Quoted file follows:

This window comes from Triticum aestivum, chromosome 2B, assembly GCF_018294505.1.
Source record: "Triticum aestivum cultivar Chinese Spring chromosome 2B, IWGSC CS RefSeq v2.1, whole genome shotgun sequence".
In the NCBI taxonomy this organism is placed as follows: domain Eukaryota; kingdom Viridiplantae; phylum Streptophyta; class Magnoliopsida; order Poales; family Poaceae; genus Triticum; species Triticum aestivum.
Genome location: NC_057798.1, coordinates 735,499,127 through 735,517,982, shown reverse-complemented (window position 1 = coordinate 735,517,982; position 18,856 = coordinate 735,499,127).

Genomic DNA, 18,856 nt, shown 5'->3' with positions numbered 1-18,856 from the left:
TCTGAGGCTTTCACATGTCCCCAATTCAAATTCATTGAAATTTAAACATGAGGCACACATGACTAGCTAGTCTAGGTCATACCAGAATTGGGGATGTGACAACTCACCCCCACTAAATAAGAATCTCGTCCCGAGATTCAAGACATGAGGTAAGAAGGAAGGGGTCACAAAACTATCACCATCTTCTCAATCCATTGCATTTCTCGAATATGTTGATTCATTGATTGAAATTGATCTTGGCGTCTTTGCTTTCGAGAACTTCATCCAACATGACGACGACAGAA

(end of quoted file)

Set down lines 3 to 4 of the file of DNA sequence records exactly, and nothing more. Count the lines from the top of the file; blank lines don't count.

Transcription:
In the NCBI taxonomy this organism is placed as follows: domain Eukaryota; kingdom Viridiplantae; phylum Streptophyta; class Magnoliopsida; order Poales; family Poaceae; genus Triticum; species Triticum aestivum.
Genome location: NC_057798.1, coordinates 735,499,127 through 735,517,982, shown reverse-complemented (window position 1 = coordinate 735,517,982; position 18,856 = coordinate 735,499,127).